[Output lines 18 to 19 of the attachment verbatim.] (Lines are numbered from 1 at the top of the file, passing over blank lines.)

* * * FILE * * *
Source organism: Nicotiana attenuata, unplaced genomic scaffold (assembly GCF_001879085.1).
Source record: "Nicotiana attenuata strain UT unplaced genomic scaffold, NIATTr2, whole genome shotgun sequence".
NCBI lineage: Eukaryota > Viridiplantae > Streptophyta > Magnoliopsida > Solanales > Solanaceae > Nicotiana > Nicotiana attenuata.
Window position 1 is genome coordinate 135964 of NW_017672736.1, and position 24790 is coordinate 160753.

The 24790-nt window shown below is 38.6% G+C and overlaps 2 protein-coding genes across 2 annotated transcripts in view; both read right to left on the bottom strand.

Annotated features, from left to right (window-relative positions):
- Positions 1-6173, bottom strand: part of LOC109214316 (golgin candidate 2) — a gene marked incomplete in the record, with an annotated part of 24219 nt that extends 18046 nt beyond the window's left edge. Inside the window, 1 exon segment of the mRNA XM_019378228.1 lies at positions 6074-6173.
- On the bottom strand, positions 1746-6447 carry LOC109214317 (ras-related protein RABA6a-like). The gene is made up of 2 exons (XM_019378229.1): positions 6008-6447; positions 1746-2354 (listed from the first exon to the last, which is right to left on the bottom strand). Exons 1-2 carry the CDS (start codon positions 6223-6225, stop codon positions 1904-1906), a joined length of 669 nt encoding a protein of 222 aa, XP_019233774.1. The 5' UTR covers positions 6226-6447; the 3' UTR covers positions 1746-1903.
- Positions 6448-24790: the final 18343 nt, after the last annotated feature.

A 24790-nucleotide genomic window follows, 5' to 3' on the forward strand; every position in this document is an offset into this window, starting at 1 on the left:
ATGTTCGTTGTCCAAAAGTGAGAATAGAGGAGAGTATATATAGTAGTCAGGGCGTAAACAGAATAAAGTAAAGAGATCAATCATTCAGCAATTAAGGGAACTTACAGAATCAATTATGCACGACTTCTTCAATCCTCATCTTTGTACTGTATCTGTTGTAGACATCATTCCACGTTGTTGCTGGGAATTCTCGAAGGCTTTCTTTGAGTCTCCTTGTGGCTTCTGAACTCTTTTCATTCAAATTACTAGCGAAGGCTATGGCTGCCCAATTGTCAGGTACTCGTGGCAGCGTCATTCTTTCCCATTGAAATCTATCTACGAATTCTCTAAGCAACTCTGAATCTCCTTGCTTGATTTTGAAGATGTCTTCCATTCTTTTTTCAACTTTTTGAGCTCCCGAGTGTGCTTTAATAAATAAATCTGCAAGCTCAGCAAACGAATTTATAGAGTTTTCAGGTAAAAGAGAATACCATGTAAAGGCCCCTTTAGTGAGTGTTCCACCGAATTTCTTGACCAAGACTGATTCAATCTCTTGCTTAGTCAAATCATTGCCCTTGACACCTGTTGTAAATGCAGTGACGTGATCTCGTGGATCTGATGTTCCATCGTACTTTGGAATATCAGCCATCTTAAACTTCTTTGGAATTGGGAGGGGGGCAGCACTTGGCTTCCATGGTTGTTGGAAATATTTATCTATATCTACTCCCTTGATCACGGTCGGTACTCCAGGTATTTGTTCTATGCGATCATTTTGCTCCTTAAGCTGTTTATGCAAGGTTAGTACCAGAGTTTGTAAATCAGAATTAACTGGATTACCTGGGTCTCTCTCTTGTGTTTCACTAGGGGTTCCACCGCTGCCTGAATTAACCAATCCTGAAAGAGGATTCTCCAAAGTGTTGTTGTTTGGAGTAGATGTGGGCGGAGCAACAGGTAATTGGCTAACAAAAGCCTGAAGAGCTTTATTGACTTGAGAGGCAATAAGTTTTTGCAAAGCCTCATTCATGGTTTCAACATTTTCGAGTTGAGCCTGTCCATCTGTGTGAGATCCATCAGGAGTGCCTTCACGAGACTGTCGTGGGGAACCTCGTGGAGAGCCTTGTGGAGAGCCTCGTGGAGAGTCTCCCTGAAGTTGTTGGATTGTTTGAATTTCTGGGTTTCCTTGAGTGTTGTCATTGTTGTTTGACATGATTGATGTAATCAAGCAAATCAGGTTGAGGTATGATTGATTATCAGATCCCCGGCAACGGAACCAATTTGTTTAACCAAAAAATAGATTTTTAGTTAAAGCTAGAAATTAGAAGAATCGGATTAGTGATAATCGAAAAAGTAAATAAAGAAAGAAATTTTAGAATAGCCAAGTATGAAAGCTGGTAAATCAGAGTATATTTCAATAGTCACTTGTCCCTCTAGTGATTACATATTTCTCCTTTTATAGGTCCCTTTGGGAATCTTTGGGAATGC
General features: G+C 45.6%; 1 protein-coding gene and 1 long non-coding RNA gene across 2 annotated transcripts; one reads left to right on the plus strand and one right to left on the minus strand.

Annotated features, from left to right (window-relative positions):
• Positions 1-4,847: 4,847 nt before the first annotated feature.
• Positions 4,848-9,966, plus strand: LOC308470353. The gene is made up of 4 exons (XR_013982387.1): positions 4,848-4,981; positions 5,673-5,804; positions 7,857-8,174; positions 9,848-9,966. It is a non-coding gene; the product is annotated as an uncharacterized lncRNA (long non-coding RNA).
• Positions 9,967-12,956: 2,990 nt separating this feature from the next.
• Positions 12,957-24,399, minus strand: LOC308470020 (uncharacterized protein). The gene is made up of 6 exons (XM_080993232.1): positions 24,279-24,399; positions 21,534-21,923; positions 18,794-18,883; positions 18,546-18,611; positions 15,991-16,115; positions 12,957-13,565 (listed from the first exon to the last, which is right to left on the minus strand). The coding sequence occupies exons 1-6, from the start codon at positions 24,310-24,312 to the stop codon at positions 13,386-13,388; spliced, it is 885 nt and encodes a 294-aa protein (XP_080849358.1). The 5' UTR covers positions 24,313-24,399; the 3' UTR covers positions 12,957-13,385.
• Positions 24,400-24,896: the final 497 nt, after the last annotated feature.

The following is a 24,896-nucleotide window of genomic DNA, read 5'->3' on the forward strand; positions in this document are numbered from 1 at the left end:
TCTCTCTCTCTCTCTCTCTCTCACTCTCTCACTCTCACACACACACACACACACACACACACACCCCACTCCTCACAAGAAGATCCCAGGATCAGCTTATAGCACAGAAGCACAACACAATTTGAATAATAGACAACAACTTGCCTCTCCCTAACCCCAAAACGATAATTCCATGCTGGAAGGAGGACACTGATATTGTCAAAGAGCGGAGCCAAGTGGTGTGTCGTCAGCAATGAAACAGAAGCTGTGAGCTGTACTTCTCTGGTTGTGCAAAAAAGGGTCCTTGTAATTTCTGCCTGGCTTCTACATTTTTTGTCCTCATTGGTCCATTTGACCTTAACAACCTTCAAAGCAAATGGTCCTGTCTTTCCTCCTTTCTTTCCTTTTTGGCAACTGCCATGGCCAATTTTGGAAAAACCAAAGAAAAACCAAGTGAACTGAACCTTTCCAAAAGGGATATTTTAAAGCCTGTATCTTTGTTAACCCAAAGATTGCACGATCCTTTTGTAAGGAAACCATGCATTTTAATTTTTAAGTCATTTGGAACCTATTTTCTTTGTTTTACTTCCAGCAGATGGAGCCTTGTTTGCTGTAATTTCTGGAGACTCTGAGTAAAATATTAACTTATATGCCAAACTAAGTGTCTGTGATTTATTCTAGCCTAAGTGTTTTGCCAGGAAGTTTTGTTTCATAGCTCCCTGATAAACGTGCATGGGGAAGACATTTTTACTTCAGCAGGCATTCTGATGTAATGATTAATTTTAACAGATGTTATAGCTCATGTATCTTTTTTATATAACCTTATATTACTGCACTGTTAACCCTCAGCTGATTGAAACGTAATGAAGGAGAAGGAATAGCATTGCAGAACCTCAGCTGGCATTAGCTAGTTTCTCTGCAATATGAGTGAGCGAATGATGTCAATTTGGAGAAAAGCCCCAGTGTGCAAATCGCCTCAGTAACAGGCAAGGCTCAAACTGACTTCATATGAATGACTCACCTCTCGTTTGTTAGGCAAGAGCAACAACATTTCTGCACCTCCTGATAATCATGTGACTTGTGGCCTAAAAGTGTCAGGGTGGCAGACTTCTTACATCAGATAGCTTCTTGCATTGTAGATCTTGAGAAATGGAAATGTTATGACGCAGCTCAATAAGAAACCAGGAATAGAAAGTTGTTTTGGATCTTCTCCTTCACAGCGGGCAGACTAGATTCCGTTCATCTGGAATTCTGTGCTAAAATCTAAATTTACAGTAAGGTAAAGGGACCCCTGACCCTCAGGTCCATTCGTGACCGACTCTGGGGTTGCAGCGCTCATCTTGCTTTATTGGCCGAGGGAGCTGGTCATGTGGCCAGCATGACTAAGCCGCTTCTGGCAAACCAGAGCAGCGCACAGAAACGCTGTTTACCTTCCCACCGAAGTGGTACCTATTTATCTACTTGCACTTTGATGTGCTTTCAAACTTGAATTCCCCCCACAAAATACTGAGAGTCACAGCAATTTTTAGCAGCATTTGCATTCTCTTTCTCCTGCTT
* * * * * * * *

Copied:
• Positions 24,400-24,896: the final 497 nt, after the last annotated feature.

The following is a 24,896-nucleotide window of genomic DNA, read 5'->3' on the forward strand; positions in this document are numbered from 1 at the left end: